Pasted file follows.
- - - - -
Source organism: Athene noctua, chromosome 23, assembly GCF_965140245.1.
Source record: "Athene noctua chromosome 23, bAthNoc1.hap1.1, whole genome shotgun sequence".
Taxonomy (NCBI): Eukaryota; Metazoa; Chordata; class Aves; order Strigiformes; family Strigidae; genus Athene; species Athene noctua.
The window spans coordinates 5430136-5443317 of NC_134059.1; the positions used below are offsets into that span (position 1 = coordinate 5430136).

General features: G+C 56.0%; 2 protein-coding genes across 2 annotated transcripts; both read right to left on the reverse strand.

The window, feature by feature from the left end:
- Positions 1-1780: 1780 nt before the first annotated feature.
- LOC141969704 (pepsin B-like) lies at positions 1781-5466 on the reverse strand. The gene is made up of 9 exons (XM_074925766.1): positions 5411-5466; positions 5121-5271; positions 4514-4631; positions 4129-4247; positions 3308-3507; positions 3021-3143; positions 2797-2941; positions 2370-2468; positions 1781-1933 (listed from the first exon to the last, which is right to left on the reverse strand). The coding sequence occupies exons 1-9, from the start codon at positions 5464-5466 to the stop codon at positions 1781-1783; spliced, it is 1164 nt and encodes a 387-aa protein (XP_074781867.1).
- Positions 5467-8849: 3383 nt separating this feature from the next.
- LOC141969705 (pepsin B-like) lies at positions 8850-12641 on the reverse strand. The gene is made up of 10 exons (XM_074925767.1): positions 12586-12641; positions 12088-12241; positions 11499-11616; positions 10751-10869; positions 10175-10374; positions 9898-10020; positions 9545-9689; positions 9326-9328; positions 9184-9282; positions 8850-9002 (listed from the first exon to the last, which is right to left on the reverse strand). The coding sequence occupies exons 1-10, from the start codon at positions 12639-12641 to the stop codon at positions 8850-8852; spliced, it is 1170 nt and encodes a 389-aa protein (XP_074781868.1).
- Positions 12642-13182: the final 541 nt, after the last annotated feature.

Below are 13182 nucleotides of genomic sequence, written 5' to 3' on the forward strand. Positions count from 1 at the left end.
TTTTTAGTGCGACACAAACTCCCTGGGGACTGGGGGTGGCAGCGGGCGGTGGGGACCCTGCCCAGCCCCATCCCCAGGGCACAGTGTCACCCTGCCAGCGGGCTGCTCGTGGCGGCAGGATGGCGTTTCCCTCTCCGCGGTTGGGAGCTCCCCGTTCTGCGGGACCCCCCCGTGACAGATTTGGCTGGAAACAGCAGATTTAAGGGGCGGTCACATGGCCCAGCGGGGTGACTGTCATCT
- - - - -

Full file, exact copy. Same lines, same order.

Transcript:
Source organism: Athene noctua, chromosome 23, assembly GCF_965140245.1.
Source record: "Athene noctua chromosome 23, bAthNoc1.hap1.1, whole genome shotgun sequence".
Taxonomy (NCBI): Eukaryota; Metazoa; Chordata; class Aves; order Strigiformes; family Strigidae; genus Athene; species Athene noctua.
The window spans coordinates 5430136-5443317 of NC_134059.1; the positions used below are offsets into that span (position 1 = coordinate 5430136).

General features: G+C 56.0%; 2 protein-coding genes across 2 annotated transcripts; both read right to left on the reverse strand.

The window, feature by feature from the left end:
- Positions 1-1780: 1780 nt before the first annotated feature.
- LOC141969704 (pepsin B-like) lies at positions 1781-5466 on the reverse strand. The gene is made up of 9 exons (XM_074925766.1): positions 5411-5466; positions 5121-5271; positions 4514-4631; positions 4129-4247; positions 3308-3507; positions 3021-3143; positions 2797-2941; positions 2370-2468; positions 1781-1933 (listed from the first exon to the last, which is right to left on the reverse strand). The coding sequence occupies exons 1-9, from the start codon at positions 5464-5466 to the stop codon at positions 1781-1783; spliced, it is 1164 nt and encodes a 387-aa protein (XP_074781867.1).
- Positions 5467-8849: 3383 nt separating this feature from the next.
- LOC141969705 (pepsin B-like) lies at positions 8850-12641 on the reverse strand. The gene is made up of 10 exons (XM_074925767.1): positions 12586-12641; positions 12088-12241; positions 11499-11616; positions 10751-10869; positions 10175-10374; positions 9898-10020; positions 9545-9689; positions 9326-9328; positions 9184-9282; positions 8850-9002 (listed from the first exon to the last, which is right to left on the reverse strand). The coding sequence occupies exons 1-10, from the start codon at positions 12639-12641 to the stop codon at positions 8850-8852; spliced, it is 1170 nt and encodes a 389-aa protein (XP_074781868.1).
- Positions 12642-13182: the final 541 nt, after the last annotated feature.

Below are 13182 nucleotides of genomic sequence, written 5' to 3' on the forward strand. Positions count from 1 at the left end.
TTTTTAGTGCGACACAAACTCCCTGGGGACTGGGGGTGGCAGCGGGCGGTGGGGACCCTGCCCAGCCCCATCCCCAGGGCACAGTGTCACCCTGCCAGCGGGCTGCTCGTGGCGGCAGGATGGCGTTTCCCTCTCCGCGGTTGGGAGCTCCCCGTTCTGCGGGACCCCCCCGTGACAGATTTGGCTGGAAACAGCAGATTTAAGGGGCGGTCACATGGCCCAGCGGGGTGACTGTCATCT